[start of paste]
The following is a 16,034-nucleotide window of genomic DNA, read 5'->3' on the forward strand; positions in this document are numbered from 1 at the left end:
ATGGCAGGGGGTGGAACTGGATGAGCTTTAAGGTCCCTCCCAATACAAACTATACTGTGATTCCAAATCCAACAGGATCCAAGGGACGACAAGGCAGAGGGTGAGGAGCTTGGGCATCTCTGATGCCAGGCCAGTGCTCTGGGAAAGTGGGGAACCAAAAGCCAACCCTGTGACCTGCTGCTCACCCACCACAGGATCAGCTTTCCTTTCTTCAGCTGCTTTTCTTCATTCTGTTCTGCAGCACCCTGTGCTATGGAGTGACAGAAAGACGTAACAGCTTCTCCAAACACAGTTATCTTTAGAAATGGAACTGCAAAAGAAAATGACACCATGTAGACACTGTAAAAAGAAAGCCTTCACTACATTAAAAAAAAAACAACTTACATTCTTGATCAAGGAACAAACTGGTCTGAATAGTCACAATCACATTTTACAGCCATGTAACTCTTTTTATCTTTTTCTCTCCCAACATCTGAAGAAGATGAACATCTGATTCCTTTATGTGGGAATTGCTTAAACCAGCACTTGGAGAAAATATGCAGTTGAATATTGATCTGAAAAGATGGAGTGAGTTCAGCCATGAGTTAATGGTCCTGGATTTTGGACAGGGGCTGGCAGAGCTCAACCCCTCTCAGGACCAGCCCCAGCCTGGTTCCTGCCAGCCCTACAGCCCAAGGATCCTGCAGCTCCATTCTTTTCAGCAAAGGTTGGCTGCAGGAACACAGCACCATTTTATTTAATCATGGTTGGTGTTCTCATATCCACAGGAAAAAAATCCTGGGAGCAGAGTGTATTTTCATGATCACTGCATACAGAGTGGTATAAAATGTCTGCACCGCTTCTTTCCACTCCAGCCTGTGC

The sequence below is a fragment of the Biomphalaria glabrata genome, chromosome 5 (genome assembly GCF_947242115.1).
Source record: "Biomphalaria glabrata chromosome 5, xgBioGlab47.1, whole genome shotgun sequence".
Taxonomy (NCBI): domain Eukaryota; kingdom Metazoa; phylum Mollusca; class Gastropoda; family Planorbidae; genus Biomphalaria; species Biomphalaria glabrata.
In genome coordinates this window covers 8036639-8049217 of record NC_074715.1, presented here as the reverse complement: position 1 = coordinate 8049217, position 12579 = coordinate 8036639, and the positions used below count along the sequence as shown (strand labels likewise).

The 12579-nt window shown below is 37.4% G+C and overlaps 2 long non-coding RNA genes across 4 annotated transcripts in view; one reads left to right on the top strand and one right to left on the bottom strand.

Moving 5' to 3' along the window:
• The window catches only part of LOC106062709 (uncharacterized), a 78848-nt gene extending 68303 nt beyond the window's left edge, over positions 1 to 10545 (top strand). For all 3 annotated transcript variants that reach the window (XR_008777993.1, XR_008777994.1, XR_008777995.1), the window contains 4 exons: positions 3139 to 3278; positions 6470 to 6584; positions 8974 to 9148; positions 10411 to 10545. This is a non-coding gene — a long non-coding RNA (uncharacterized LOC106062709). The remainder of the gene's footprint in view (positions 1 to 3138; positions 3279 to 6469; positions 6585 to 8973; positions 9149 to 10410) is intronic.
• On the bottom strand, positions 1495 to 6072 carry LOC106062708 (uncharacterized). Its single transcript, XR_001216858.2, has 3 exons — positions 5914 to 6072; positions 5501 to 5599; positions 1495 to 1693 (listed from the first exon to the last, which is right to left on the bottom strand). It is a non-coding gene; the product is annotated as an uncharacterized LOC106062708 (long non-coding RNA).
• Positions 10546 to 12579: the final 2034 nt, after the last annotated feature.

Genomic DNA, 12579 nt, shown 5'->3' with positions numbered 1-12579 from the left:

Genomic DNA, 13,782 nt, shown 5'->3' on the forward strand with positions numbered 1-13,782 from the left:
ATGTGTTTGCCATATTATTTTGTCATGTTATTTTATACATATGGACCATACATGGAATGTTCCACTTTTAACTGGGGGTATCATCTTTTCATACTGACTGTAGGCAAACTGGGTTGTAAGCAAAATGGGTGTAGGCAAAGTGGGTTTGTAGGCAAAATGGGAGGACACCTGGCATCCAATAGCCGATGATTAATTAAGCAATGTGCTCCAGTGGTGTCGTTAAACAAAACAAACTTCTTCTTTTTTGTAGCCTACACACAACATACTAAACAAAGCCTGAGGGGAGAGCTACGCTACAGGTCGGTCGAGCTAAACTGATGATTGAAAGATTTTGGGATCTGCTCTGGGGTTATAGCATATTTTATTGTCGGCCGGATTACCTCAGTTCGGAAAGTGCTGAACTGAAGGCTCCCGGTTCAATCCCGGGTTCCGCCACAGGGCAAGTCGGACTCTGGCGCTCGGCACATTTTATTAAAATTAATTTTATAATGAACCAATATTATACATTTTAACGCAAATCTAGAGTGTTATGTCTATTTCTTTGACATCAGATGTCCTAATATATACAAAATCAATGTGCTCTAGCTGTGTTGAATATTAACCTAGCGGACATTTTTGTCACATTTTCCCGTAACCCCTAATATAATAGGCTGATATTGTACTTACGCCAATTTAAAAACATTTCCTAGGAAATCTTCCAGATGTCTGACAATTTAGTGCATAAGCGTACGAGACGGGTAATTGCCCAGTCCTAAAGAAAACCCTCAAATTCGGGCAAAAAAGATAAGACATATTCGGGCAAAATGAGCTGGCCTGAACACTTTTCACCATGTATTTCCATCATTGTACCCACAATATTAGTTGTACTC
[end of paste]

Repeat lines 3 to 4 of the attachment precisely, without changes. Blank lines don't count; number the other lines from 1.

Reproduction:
The sequence below is a fragment of the Biomphalaria glabrata genome, chromosome 5 (genome assembly GCF_947242115.1).
Source record: "Biomphalaria glabrata chromosome 5, xgBioGlab47.1, whole genome shotgun sequence".